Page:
Robbie Fulks and Friends “I Heart the Velvet Underground;” January 16, 2012; The Hideout
I’d barely seen Robbie Fulks in the last couple years, but here I was seeing him for the fourth time in just over a month. All of the shows had been completely different, the song swap with Langford, the basement show and the hilarious year-end review, but tonight’s show showed just how far ranging his talents are. I’m not going to lie, I don’t really know much about the Velvet Underground, I only have one barely listened to record and I only know a handful of songs. Another thing that I’m not going to lie about is that I really only came to see drummer Gerald Dowd, but it turned out to be very worth it for the show and everyone involved.
He’s the best drummer I know, period. I’ve seen him play country, rock, jazz and children’s songs (which are really just perfect pop songs), and he is equally good at all genres. And he can sing too, his harmony vocals add a lot to songs by Fulks, Chris Mills and Justin Roberts. But tonight I got to see something I hadn’t seen before; I got to see him play guitar AND bass. For this show the band members, which also included Steve Dawson on bass and Liam Davis on guitar, each selected a few songs they would like to sing, and Fulks pulled it all together into a cohesive night of music saluting the seminal rock band while somehow avoiding perhaps their best known song. Since “Sweet Jane” is one of only three songs I know, I was left with “I’m Waiting for the Man” and “Sunday Morning” as the only ones I recognized (and both were great).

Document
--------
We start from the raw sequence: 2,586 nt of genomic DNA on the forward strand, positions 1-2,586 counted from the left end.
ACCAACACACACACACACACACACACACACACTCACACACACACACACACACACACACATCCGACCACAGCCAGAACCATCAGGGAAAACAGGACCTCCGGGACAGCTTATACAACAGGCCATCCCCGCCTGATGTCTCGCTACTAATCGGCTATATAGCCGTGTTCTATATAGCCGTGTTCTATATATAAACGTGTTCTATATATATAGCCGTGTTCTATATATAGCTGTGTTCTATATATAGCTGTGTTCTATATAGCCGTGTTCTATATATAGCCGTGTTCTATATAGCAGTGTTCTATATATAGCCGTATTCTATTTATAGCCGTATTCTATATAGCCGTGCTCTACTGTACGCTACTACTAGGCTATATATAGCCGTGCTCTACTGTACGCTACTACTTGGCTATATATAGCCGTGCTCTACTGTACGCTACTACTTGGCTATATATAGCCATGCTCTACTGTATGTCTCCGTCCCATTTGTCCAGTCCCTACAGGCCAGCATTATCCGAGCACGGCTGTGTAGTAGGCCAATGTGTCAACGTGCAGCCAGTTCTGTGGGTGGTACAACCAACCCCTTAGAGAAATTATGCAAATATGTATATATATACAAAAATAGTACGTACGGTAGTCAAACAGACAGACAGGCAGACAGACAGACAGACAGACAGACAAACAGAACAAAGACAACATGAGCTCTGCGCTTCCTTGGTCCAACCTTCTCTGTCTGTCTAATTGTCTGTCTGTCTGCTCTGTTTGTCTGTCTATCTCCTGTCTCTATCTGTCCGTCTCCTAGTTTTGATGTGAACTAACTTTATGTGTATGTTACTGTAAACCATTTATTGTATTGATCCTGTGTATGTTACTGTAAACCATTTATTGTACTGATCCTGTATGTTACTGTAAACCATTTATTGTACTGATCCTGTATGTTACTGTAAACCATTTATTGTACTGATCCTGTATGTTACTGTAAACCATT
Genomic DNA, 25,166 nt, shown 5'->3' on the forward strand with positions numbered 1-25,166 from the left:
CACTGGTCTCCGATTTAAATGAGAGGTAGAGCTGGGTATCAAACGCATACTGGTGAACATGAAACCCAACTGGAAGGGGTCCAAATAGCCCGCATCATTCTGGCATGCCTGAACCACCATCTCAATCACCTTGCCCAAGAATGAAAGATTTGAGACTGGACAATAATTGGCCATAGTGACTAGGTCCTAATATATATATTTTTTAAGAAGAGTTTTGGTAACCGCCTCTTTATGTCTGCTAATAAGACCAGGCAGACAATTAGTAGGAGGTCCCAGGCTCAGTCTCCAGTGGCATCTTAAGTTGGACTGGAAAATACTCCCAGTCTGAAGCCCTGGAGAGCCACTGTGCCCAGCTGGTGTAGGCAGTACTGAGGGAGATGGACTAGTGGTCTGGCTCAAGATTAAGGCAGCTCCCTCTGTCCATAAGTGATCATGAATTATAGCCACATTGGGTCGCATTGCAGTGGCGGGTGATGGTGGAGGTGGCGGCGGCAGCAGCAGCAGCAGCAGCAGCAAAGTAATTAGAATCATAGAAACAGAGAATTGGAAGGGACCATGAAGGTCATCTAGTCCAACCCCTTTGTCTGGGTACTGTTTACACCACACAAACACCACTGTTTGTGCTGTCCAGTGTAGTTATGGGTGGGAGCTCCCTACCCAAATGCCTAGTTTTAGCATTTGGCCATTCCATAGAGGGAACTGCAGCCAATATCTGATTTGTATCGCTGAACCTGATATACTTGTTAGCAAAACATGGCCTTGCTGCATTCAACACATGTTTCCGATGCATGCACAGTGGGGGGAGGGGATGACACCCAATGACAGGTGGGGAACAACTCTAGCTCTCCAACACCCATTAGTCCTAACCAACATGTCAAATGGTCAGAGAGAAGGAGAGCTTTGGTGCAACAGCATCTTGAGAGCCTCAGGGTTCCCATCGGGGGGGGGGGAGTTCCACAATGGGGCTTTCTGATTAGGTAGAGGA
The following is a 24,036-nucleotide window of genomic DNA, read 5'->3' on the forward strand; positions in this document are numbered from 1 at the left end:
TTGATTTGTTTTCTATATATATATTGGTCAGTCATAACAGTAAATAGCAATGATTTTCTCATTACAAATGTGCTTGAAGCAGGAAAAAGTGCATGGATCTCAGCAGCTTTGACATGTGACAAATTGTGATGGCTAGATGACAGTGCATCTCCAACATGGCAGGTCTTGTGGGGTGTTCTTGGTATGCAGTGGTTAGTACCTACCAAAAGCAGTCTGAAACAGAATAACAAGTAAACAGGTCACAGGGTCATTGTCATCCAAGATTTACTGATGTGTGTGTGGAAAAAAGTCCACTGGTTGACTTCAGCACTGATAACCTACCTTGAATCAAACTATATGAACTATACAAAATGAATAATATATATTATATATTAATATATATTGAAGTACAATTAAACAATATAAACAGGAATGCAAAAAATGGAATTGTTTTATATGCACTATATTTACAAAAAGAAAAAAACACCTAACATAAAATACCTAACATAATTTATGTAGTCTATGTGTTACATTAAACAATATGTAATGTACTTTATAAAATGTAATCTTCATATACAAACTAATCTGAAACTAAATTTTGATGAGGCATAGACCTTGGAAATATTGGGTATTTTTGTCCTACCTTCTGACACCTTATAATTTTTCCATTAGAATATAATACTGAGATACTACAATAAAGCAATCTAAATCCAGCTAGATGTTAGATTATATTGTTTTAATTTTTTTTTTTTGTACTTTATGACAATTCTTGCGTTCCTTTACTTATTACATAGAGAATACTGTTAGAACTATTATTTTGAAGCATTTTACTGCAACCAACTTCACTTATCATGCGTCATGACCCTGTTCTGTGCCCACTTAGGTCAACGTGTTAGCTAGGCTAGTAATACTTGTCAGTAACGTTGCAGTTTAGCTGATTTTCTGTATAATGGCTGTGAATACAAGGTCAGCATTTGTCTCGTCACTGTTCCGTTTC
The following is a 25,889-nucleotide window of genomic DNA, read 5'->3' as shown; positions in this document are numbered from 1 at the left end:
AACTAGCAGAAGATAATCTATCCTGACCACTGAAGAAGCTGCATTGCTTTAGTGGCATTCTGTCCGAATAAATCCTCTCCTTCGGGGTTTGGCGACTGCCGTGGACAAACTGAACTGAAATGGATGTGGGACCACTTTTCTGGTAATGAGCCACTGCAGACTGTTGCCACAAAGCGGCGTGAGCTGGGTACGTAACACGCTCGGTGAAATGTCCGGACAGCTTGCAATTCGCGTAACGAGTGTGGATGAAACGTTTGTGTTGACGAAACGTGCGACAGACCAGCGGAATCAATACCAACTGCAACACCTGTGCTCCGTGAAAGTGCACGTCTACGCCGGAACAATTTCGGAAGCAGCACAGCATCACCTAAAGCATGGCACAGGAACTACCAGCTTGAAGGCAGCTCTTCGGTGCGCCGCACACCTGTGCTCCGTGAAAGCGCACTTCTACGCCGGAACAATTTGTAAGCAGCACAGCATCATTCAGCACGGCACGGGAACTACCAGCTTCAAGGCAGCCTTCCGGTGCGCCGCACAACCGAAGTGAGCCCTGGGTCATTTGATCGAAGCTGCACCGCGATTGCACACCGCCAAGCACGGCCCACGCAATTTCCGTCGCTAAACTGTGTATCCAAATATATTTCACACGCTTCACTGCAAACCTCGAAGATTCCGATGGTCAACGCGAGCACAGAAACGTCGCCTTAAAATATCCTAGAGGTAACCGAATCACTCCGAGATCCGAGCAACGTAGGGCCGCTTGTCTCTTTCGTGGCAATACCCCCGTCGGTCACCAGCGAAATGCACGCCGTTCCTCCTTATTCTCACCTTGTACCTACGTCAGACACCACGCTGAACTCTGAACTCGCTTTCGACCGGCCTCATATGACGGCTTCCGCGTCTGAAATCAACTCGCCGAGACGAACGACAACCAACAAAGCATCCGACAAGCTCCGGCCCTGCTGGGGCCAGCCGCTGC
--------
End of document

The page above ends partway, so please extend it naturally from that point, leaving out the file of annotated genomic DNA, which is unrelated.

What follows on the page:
Actually that’s not quite true. The friend I was with seemed surprised that I didn’t know show opener “All Tomorrow’s Parties” (which I am guessing is where the festival gets its name), but he seemed startled by the next song. “This isn’t a Velvet Underground song,” he said, looking confused. “I know,” I replied, “it’s Jonathan Richman.” Now this was inspired. They took Richman’s song “Velvet Underground” and in the middle of it answered his question “how on earth do they get that sound?” by going into a VU song. In my mind, that song, sung by Gerald, was as much as they sounded like the band they were saluting all night. He had the Lou Reed monotone that I associate with VU down. If I knew the original versions of these songs I would probably know better if that was true or not.
Perhaps the most interesting was a “song” called “The Gift” from their album White Light/White Heat. The quotes are necessary because it was more of a spoken word piece to an instrumental background than a song in the traditional since. Apparently in the original version, the story was heard in one speaker, while the instrumental in the other. Robbie put on his reading glasses and perched on a stool to read the story of Waldo Jeffers who decided he would mail himself to his long distance girlfriend Marsha. How does it end? Badly as you can imagine. I loved Robbie and Gerald, but Steve and Liam were just as great. I’ve never really been a fan of Dawson’s band Dolly Varden, but after seeing him tonight I might give his solo stuff a try. And Davis, the other half of Justin Roberts’ rhythm section, is always terrific.
As I said, I don’t know much about the Velvet Underground, but this show certainly made me want to hear more. It was another Megabus (or as Robbie likes to call it, “The people’s bus”) trip well worth it.